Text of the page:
17. I pay tribute to the Secretary of State and his Ministers for the hard work they have been doing. Does the Secretary of State share my frustration over the fact that it seems to be the ABI and the insurance industry—one of our great successes in this country— that are exerting the pressure, and holding out for some sort of subsidy from the taxpayer in order to secure an agreement? (155351)

Having visited my hon. Friend’s constituency during the floods, I am fully aware of the importance of the issue to her constituents, but it is a complex issue. We are trying to find a long-term solution, and to sort out the conundrum of affordability, comprehensiveness, and not imposing a long-term burden on the taxpayer. I pay tribute to the ABI for the constructive manner in which it has engaged in the regular meetings and discussions that have taken place. We are not quite there yet, but I hope to be able to come to the House soon to announce a resolution of the problems.

14. Has the Secretary of State seen a report, published this week, which suggests that rather than there being a once-in-a-thousand years chance of the Thames barrier being overwhelmed by rising sea levels, the statistic could be once in a hundred years or even once in 10 years? What are the implications of that for insurance costs in London? (155348)

We have begun preliminary investigations of the prospects of long-term flooding. As the hon. Gentleman knows, there is a possibility of major construction projects which may help.

I welcome the Secretary of State’s announcement. Residents of Pagham and Middleton-on-Sea, in my constituency, greatly valued the visit by the Under-Secretary of State for Environment, Food and Rural Affairs, my hon. Friend the Member for Newbury (Richard Benyon), on 29 April. Surface water flooding was a huge problem in my constituency on 10 June last year, and it is now becoming clear that silt build-up in the Pagham and Aldingbourne rifes exacerbated that flooding. Will my right hon. Friend encourage the Environment Agency to give greater priority to routine clearing and dredging of the main river water courses that are so important in preventing and mitigating flood damage?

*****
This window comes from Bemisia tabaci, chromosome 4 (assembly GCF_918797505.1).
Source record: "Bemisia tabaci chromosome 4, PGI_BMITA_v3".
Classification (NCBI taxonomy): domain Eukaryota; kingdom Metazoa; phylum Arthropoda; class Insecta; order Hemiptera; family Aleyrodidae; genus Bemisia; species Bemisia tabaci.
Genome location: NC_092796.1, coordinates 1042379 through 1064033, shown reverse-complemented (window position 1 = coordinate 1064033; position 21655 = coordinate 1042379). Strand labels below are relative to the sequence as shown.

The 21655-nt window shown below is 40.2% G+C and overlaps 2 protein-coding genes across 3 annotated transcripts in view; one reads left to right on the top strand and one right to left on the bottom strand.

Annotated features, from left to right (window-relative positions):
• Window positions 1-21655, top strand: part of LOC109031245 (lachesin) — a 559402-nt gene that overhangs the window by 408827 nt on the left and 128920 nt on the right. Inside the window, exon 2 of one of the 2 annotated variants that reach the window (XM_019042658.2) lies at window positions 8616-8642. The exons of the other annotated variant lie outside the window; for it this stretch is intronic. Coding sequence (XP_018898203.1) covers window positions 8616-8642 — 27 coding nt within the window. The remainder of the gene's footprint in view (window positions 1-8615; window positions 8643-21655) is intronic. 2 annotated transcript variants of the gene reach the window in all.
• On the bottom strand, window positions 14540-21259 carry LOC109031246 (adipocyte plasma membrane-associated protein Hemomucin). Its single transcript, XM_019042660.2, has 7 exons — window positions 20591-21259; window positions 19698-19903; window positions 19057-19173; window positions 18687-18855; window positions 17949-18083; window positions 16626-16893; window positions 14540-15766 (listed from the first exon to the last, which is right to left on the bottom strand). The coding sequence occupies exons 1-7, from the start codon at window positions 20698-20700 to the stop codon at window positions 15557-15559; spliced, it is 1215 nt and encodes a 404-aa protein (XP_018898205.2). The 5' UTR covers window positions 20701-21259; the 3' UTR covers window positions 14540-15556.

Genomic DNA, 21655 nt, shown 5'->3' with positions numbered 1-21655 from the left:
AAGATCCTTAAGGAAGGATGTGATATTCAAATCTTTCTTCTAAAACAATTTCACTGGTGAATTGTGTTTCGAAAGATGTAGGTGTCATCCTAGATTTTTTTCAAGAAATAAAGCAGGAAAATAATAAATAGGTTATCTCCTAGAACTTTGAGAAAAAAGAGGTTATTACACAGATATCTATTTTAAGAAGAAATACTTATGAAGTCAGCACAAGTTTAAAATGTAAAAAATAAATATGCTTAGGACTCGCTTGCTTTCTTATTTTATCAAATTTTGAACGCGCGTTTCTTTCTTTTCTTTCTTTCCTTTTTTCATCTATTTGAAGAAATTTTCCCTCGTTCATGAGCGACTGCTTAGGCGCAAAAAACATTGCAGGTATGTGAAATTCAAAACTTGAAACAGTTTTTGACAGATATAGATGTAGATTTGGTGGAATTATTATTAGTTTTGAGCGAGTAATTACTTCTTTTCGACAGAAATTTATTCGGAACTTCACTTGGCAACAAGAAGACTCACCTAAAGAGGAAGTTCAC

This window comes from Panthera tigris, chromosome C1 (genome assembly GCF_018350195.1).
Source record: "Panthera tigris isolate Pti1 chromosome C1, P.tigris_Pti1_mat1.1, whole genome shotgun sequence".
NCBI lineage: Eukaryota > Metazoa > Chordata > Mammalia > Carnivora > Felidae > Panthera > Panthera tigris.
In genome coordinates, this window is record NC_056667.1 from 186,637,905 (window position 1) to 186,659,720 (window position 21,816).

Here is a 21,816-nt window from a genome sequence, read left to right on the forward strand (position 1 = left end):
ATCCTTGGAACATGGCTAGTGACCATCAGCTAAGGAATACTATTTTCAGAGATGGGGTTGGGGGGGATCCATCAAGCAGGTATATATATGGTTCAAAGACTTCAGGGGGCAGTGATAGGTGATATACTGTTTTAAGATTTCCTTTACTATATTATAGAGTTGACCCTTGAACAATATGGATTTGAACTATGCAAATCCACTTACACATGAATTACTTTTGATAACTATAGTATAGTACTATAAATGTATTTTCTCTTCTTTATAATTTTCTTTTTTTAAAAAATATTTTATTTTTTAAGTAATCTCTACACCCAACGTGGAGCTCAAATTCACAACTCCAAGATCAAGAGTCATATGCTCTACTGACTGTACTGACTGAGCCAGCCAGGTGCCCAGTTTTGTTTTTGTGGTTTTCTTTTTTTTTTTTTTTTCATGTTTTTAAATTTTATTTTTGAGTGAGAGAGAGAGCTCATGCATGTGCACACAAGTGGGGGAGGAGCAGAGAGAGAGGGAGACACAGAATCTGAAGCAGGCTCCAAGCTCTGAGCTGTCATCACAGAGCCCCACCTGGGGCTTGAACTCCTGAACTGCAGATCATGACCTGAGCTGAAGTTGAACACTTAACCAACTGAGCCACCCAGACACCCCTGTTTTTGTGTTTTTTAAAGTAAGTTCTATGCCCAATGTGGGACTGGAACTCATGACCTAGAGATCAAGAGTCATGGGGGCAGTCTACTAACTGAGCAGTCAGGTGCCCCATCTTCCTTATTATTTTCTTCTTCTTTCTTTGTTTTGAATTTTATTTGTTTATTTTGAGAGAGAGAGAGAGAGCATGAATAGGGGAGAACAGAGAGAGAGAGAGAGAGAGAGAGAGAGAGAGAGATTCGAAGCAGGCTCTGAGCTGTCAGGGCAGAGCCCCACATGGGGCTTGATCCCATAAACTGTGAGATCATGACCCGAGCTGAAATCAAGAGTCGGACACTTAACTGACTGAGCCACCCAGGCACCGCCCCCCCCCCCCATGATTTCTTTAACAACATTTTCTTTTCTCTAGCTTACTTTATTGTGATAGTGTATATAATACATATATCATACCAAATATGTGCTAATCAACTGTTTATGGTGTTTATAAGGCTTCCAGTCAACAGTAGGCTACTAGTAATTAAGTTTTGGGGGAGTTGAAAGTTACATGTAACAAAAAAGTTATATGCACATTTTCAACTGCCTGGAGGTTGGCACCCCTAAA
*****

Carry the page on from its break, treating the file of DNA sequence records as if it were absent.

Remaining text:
I shall be brief, Mr. Speaker. My hon. Friend has raised a very important point. I think that the Environment Agency has a role to play in clearing major waterways, but I am also talking to the agency about speeding up the ability of landowners to look after low-risk waterways, where there is also a problem in rural areas.

The Secretary of State has been given a welcome breathing space with the month-long extension of the statement of principles negotiated by the Labour Government. That, however, will come as little consolation to the company in Calderdale that is facing an increase in its flood insurance excess from the current level of £500 to a staggering £250,000, putting jobs and the local economy at risk. Does the Secretary of State really believe that that is a price worth paying for his ideological support for a free market in insurance?

That is a glorious question, because the hon. Gentleman could not be more wrong. He describes the problem with the existing system left because of the incompetence of the Labour Government, who made such a mess for 13 years. We are trying to bring forward a better system that will deliver affordability to some of our most vulnerable citizens. We will deliver; they didn’t.